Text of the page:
Shots exploded in the mall’s corridors.
My first instinct was to run, but I didn’t know which way. And then I thought, wait, this is my chance to experience the new American dream. No, not winning the lotto; I could be the hero to take out the shooter and save countless lives. Only I wasn’t packing. I was itching to pull the trigger on a gun I didn’t have. Sadly, I wasn’t prepared to be a superhero. I was in danger of becoming the loser who didn’t have a weapon.
As the shots got closer, I couldn’t move and hugged the wall, hoping to blend in. I kept expecting to see bloodied bodies falling before crazed men armed to the teeth and dressed in long black coats or superhero costumes, but no one was getting hit, and what came next both shocked and excited me. America’s first female mass shooter. The world had long wondered where they were; certainly they had more cause to explode. She had long brown hair and was cute except for her beat red face, flushed with anger. Probably because she couldn’t hit a damn thing. All of her shots were missing. People moved safely along the walls, keeping low to the floor. I was the only one dumb enough to stay put. Soon I’d be the only logical target. I didn’t know why I couldn’t move. My only hope was that the blouse and short skirt sale going on across the hall at the Ann Taylor store would distract her. In fact, the mannequin looked scrumptious. Her ensemble would have been a much better outfit than the uninspired brown slacks and black t-shirt the shooter was sporting. Right next door was a jewelry store, something she could use, and beyond that, Victoria’s Secret, each store presenting everything the shooter was supposed to be. I clung to the façade of a Radio Shack, clearly a store of little or no interest to the shooter, so I felt relatively safe from her attention.
I was proven right, as she zeroed in on the stores opposite me. What she did next, though, made me wonder if the pressure to comply with the stores’ expectations had been too much, because she finally hit a target, riddling the mannequin with countless bullets. Next came the jewelry store, just a few shots, and then Victoria’s secret, where she emptied an entire clip. I’d been so busy checking out the mannequin and watching the action that I hadn’t noticed when the shooter stopped.
She was looking right at me, her rifle pointed between my eyes.
I instantly became painfully aware that I symbolically represented all men at that moment, everything that had brought her to this point. I’d been through all the stages: the boys were better phase, the shy guy, the aloof genius, the playboy, the gift to all women complex, the classic bachelor, watcher of football and baseball and even a little golf, the control freak, the pervert, the couch potato, the macho guy, the good guy, the sensitive man, the listener, the egotistical monument to self-centeredness, blue-collar hardness followed by the soft white-collar professional and wearer of ties, the man with the golden hair, the lover, the protector, the soft-spoken gentleman, the intellectual, the humorist, the poet, the practical joker, the adventurist, the man with the plan, the master of orgasmic pleasure willing to take on all frustrated challenges, the adult man-child, the wine connoisseur, the judger of perfectionism and promoter/encourager of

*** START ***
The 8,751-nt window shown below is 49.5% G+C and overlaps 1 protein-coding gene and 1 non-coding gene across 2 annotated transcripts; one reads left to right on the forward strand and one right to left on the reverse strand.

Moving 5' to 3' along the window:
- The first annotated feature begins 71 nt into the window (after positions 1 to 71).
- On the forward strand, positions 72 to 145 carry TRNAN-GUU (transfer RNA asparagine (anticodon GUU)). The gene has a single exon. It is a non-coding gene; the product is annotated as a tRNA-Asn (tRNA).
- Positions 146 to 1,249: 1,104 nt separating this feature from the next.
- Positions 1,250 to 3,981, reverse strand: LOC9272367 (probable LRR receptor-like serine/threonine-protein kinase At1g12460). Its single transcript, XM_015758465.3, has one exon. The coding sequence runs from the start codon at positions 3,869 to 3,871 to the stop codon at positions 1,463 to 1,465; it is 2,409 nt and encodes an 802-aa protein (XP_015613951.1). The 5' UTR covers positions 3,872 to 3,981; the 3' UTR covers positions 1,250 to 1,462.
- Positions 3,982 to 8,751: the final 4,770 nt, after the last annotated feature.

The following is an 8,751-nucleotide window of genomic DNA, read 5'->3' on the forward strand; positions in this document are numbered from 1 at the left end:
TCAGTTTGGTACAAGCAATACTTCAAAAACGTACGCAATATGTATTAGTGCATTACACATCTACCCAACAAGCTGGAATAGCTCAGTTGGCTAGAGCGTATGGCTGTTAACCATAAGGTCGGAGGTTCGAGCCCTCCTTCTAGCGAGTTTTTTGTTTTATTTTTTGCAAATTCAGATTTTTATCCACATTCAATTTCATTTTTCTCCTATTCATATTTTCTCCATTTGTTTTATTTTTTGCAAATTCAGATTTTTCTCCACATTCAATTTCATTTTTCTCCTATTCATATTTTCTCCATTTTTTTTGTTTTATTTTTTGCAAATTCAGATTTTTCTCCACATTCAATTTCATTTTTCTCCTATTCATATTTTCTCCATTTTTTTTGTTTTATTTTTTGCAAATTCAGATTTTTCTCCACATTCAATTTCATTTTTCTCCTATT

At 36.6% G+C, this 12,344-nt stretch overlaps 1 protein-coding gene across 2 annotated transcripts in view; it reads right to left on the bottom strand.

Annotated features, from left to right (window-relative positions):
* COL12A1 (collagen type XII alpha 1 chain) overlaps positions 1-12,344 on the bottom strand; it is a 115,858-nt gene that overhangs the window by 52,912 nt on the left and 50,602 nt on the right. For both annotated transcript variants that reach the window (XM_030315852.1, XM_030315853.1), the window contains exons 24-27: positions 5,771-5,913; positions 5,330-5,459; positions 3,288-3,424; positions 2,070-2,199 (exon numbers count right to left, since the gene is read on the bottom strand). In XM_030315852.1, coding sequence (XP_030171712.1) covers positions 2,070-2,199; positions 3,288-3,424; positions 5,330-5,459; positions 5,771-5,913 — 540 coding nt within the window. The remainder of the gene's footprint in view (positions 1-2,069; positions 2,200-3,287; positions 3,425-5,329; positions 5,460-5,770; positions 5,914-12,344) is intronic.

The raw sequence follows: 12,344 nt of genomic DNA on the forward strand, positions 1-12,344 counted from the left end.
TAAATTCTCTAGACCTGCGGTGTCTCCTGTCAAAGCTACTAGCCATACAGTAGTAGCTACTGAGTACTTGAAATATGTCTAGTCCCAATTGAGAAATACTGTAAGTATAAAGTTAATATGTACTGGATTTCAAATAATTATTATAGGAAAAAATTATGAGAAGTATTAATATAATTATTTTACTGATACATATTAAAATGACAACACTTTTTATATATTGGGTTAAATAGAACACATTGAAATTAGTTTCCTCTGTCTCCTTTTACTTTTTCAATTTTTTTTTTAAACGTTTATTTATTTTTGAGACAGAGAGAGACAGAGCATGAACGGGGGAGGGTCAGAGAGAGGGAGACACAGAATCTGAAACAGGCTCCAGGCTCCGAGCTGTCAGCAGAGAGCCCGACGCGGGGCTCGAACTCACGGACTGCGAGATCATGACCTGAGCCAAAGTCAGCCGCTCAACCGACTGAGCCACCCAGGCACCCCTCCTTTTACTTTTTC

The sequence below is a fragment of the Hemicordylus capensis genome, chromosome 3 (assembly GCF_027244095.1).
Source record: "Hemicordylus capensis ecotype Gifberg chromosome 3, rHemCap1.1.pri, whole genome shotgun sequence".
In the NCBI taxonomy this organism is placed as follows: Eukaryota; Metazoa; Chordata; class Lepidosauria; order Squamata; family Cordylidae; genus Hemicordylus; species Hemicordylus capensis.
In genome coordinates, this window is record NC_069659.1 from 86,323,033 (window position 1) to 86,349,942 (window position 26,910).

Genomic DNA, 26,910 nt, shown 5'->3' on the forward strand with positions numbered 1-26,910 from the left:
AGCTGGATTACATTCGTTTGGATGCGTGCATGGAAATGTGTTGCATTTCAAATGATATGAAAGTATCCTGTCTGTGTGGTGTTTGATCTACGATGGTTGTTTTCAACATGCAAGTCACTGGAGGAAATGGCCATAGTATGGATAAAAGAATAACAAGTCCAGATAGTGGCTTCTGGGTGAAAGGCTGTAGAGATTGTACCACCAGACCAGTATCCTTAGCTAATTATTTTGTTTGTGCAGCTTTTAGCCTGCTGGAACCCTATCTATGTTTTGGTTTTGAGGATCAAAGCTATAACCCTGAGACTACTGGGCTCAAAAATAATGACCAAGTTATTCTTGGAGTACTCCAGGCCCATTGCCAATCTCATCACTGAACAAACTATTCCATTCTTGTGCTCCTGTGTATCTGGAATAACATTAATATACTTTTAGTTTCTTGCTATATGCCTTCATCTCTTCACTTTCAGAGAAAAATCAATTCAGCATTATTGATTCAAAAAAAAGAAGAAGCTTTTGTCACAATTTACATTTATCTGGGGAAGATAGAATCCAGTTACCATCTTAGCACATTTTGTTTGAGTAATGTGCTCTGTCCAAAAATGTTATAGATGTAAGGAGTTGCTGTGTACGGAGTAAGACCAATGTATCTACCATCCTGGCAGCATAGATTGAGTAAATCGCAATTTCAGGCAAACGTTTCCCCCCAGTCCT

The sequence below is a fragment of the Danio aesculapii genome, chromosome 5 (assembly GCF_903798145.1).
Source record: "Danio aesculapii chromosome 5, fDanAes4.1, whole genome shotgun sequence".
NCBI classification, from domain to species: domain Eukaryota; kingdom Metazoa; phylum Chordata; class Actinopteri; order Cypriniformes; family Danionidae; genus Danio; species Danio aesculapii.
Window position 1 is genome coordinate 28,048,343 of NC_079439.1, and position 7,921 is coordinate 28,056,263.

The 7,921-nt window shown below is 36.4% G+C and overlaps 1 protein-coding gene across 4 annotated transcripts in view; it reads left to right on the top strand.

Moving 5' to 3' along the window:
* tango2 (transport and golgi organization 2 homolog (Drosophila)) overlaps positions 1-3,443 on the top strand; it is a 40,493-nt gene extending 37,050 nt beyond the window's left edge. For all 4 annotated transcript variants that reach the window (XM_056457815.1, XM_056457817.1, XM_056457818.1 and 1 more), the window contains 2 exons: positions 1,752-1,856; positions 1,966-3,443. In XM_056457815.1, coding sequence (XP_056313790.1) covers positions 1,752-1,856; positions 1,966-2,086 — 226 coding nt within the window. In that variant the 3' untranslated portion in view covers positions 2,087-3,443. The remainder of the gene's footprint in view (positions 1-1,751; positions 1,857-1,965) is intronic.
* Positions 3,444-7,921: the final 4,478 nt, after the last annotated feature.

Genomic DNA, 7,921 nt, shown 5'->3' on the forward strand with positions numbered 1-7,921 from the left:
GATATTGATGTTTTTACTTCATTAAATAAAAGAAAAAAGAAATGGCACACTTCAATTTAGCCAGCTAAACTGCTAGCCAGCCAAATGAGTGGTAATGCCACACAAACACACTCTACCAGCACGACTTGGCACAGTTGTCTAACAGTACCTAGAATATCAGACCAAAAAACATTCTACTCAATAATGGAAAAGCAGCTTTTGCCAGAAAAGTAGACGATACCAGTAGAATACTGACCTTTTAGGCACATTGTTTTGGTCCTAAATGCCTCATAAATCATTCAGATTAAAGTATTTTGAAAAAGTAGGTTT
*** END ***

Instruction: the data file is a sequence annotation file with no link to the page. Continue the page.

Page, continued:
Barbie-ism, Mr. Cool, the drunken fool, the curmudgeon, the party pooper, the impatient horn honker, the cheap bastard, the friend with the wandering eye, the disturbed artist, the mighty hunter, the vegan animal lover, the nature boy, the dope smoker, the troubled drinker, the hippy, the libertarian (when libertarians weren’t nuts), the wild child, the wounded boy act, and the, “C’mon, you know you want to,” phrase repeater. I’d worn all the hats and played them to some critical acclaim – the history of my many forms all created for one purpose: reproductive success. Not reproductive results, just the successful act. She looked at me with rage, ready to destroy the symbolic source of her anger, all of her frustrations displayed before her in one place.
Deep down I wanted to be a cowboy and express this new form by carrying a concealed weapon, ready for the quick draw in the new American west. Instead I settled for the mild mannered gentleman, weak and lame, leaving me with no other choice. Glockless, I put to use the only weapon I had. I gave her the best puppy-eyed look I could muster. Her gaze met mine and, unsurprisingly, it worked. Women were such suckers. She couldn’t go through with it; she couldn’t take me out. She made a lousy shooter. Only men could fulfill that role after they’d failed to express one of their many forms, rectifying their perceived hindrance by becoming a superhero in their mind, taking out all those who were blind to their hidden greatness. Men were shooters, women receivers. When the targets of their expression couldn’t be hit, killing became their final manifesto, going out as artists of death.
The shooter lowered her gun and stepped toward me. I pulled her close and yes, we immediately kissed. It was glorious. Fortunately I’d watched a lot of John Wayne movies while growing up so I knew how to make women swoon under the power of my embrace, prolonging the kiss. She gave in, she submitted, she was all mine, completely under my spell; she dropped the gun. She couldn’t even react to the approaching march of combat boots. The police rushed in and tackled her to the floor. After they secured her in handcuffs one of them stood up and turned to me and said, “Good job, you’re a hero.”
I nodded. It was true, I was a hero; I’d saved the American way of life from exposure or scrutiny without even using a gun. We could all return to our normal, materialistic routines.
They took her away. They didn’t go far when she looked back, hands cuffed behind her, to meet my eyes once more. “Call me,” she said.
But before I could make any conjugal visits, I woke up.